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This is the only way to know if your COVID vaccine worked, doctors say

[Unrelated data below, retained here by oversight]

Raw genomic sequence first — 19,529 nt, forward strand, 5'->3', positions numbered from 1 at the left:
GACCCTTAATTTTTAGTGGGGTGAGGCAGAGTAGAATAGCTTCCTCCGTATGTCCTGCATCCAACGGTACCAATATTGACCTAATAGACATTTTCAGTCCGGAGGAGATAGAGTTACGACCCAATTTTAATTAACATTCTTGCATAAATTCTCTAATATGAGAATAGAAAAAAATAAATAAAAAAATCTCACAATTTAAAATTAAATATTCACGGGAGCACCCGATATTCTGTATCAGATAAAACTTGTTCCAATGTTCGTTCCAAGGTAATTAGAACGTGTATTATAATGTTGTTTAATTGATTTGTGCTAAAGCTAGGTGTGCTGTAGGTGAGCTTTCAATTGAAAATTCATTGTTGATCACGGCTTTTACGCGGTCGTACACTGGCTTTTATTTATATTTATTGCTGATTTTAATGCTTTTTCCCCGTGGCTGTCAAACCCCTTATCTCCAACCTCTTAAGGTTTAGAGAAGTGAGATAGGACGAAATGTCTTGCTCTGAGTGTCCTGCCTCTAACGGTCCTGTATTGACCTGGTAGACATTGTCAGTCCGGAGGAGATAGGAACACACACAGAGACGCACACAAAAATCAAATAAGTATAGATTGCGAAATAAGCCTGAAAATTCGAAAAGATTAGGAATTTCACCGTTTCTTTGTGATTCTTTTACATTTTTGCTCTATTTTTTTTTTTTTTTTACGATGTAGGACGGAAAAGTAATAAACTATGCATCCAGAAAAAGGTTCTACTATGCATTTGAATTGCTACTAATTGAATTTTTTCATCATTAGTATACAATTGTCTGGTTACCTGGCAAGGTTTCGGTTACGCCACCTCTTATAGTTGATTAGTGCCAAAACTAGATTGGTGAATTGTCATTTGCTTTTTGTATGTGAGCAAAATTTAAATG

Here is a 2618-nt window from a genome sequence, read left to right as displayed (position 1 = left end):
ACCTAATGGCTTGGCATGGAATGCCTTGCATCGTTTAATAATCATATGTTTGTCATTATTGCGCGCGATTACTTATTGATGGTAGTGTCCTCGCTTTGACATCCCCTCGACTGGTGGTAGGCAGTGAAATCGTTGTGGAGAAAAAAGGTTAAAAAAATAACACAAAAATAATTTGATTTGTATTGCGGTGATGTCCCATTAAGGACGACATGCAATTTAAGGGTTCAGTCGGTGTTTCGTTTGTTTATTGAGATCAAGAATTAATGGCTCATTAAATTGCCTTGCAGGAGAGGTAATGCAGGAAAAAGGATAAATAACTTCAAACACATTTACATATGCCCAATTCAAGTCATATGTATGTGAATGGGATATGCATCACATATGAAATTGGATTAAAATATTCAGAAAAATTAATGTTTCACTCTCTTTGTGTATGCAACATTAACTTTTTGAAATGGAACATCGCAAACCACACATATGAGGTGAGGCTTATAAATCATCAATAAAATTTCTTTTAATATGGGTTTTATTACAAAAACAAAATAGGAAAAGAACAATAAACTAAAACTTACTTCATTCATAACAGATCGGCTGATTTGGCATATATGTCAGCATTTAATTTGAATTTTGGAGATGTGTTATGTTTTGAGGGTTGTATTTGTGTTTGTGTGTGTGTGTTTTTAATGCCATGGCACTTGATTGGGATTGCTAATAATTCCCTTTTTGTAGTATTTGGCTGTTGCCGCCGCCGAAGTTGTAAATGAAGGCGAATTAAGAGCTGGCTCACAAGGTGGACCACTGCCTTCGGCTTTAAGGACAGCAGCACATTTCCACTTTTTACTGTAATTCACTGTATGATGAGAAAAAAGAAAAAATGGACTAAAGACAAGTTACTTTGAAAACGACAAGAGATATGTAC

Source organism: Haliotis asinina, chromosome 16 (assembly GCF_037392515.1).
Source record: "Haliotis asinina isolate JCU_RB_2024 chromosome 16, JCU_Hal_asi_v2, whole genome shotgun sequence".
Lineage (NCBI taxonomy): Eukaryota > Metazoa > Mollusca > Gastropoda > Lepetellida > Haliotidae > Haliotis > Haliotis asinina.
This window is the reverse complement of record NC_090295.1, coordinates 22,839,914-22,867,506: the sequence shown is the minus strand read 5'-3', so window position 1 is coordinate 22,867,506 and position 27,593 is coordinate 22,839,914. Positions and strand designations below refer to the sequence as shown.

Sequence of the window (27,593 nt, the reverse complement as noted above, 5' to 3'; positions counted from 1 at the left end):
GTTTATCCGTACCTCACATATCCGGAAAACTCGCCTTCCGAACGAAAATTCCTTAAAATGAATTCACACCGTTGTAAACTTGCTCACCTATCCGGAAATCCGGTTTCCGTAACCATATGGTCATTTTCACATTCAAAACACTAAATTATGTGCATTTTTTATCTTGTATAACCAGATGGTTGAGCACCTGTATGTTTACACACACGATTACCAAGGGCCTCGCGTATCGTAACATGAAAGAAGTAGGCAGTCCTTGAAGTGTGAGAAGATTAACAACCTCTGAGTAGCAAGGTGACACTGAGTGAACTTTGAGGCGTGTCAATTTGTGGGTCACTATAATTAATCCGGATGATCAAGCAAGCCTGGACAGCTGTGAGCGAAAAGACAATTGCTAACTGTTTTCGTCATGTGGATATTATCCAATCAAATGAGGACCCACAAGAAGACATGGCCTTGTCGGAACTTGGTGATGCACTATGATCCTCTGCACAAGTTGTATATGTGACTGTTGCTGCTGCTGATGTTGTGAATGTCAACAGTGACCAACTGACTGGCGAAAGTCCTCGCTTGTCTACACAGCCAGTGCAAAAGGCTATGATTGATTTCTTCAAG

As of March 28, more than 51.5 million people across the United States have been fully vaccinated with COVID, and that number continues to grow rapidly, according to the latest Centers for Disease Control and Prevention (CDC) data. .. So you may have heard a lot about the wide range of reactions to the vaccine before your dose, or you may have felt them yourself. From strange things (like metallic taste in the mouth) to delayed things (like rashes at the injection site) to common things (like headaches and fever), doctors tell your body that these side effects are The virus reassures Americans that is an indicator of building immunity. However, in the absence of side effects, you may be wondering if the vaccine plays that role. In short, how do you know that your vaccine was effective in protecting you from COVID-19? Read on to find out, and for more information on possible reactions, call your doctor if one of these three body parts begins to swell after your vaccine. The best way to know that the vaccine is working is to get the recommended number of shots at the recommended intervals. As you may know, there are two types of vaccines. The Pfizer and Moderna mRNA vaccines are given twice, at intervals of 3 and 4 weeks, respectively. Johnson & Johnson’s adenovirus vaccine is just one shot. Two weeks after the second dose of Pfizer or Moderna and two weeks after the administration of Johnson & Johnson, it can be considered fully vaccinated. “Two doses of the Pfizer-BioNTech vaccine and the Moderna COVID-19 vaccine are required for optimal vaccine efficacy,” explains the CDC. Therefore, the best way to know that a vaccine is working is to “get as close as possible to the recommended interval.” In a situation that should be taken into account, the CDC states that “the second dose of Pfizer-BioNTech and Moderna COVID-19 vaccines can be given up to 6 weeks (42 days) after the first dose.” .. Since there is no data with short or long intervals between shots, it is advisable to stretch beyond that timeline. “Currently, there is limited information on the effectiveness of receiving a second shot earlier than recommended, or six weeks after the first shot,” explains the CDC. You cannot rely on antibody tests to find out if a vaccine has worked. Some say your antibody level is one of the most direct indicators of vaccine efficacy, but the CDC advises that it isn’t. “Antibody testing is not recommended to assess immunity to SARS-CoV-2 after COVID-19 vaccination,” officials said on their website. Check if it is working. “In reality, there is little correlation,” infectious disease expert Rob Murphy, MD, told The Washington Post. “Many people will test negative for antibodies, but that doesn’t mean the vaccine didn’t work.” And for more information on vaccine preparation, see the only drug you should take before the COVID vaccine. Please check. Do not use “presence or absence of side effects” as an immunity verification. MetroHealth director Amy Ray, MD, warned in an email to that “the presence or absence of side effects should not be used as” evidence “of immunity.” “Without side effects, it doesn’t mean that the immune system isn’t working,” said James Fernandez, MD, an allergy and immunology expert. “It may mean that it’s working properly and isn’t like an overshoot.” Fernandez says how the immune system has two reactions to the vaccine. Pointed out. .. This is a way for the body to learn to make antibodies that are used to fight COVID. This process can take several weeks after the vaccination is complete. “The important thing is that the immune system does it in a few weeks,” Fernandez said. “I don’t focus on those early side effects associated with vaccines to determine if you have a vaccine [effective] Whether to respond. And for new side effects to watch out for, check out the strange new COVID vaccine side effects that even doctors confuse. Don’t worry if you don’t experience any side effects. In a recent blog post, MD, Kellly Elterman of GoodRX, a board-certified anesthesiologist in San Antonio, Texas, explained that lack of side effects does not correlate with weakened immunity. Elterman had effects other than arm pain, with 95% being protected from COVID-19 infection, “said less than half of Johnson & Johnson vaccinated people who developed side effects other than arm pain. Elterman said there was no easy way to tell if the vaccine worked, but “it has been shown to work even in people who have no side effects.” Vaccines are very effective and very likely to work without any response. And subscribe to our daily newsletter for the latest COVID news that will be sent directly to your inbox. And the severity of your side effects does not predict how much immunity you have. Many patients who receive COVID jabs plan to experience some of the most common side effects such as pain at the injection site, redness, swelling, fatigue, headache, generalized muscle aches, chills, fever, and nausea. I can do it. According to the CDC. Infectious disease doctor Anna Wald, MD, recently told the HuffPost that the effectiveness of the vaccine was “less likely to be determined by the degree of side effects,” the press reported. And for more information on why certain people are hit harder by the side effects of the vaccine, check out why half of the people have stronger vaccine side effects, the CDC says.